Whether you’re talking about real estate or miRNA expression, the phrase “location, location, location” expresses the undeniable importance of surroundings. Like protein-coding genes, miRNA genes can be turned on or off depending on the cellular context.
However, mechanisms responsible for cell-specific miRNA expression are largely unknown because miRNA promoters are not as well characterized as their protein-coding-gene counterparts. To study the transcriptional control of a pancreatic islet-specific miRNA gene, researchers in Israel characterized the promoter of pri-miR-375, a gene that encodes an miRNA involved in islet cell development.
Although many miRNA genes are embedded in and appear to be co-transcribed with protein-coding genes, other miRNA genes, such as pri-miR-375, are autonomous units that are transcribed by RNA polymerase II, capped, and polyadenylated to yield miRNA precursors (pri-mRNAs). These pri-MRNAs are sequentially processed by the RNases Drosha and Dicer into ~22-nt mature miRNAs.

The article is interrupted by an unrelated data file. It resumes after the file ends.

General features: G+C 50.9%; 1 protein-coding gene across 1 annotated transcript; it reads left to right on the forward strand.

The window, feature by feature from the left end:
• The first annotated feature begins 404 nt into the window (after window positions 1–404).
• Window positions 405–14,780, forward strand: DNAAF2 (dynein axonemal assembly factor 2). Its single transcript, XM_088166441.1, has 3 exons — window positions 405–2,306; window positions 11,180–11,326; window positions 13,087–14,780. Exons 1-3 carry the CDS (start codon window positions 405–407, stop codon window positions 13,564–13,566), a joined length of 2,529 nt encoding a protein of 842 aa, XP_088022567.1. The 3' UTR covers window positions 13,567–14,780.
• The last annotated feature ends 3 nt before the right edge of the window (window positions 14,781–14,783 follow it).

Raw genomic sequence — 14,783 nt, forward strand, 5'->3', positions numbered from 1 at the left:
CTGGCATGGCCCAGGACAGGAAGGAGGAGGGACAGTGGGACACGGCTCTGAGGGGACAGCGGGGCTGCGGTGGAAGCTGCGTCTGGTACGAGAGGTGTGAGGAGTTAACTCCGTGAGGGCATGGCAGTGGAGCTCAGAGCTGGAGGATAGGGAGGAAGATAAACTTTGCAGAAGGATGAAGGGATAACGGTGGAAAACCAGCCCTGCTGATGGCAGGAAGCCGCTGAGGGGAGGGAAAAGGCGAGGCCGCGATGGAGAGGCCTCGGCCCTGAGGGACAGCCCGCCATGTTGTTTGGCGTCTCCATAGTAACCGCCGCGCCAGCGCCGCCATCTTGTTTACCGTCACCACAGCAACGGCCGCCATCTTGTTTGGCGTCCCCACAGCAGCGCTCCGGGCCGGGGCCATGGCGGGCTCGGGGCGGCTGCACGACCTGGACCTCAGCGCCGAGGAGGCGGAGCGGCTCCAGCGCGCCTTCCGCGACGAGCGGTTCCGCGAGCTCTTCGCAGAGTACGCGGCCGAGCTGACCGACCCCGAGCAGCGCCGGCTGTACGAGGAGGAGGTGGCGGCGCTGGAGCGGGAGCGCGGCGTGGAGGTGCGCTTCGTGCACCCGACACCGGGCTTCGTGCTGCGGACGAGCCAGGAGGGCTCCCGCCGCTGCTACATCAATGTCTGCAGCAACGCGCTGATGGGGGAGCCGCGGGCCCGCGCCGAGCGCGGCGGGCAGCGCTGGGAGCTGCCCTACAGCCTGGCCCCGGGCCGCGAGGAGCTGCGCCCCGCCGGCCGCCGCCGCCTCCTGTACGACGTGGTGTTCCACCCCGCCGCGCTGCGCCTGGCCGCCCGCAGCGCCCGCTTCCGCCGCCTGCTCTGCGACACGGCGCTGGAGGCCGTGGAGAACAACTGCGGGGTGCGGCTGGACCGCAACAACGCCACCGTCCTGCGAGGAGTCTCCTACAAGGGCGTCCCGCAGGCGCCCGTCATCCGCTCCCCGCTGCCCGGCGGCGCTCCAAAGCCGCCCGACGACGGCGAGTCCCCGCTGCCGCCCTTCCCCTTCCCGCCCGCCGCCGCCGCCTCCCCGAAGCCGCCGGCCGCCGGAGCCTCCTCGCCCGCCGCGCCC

The investigators identified an evolutionarily conserved 768-bp region of DNA upstream of the pri-miR-375 gene and linked this sequence to GFP and luciferase reporter genes. The sequence directed pancreatic islet-selective GFP expression in transgenic mice. The pri-miR-375 promoter and transcription start site were characterized by deletion analysis, targeted mutagenesis, and 5’-RACE.
The study revealed several important cis-acting promoter elements, including a TATA sequence and several E-box elements that could bind beta-cell bHLH transcription factors. These results demonstrate that the cell-specific expression of miR-375 results, at least in part, from transcriptional regulation. Get all the details at PLoS One, April 2009.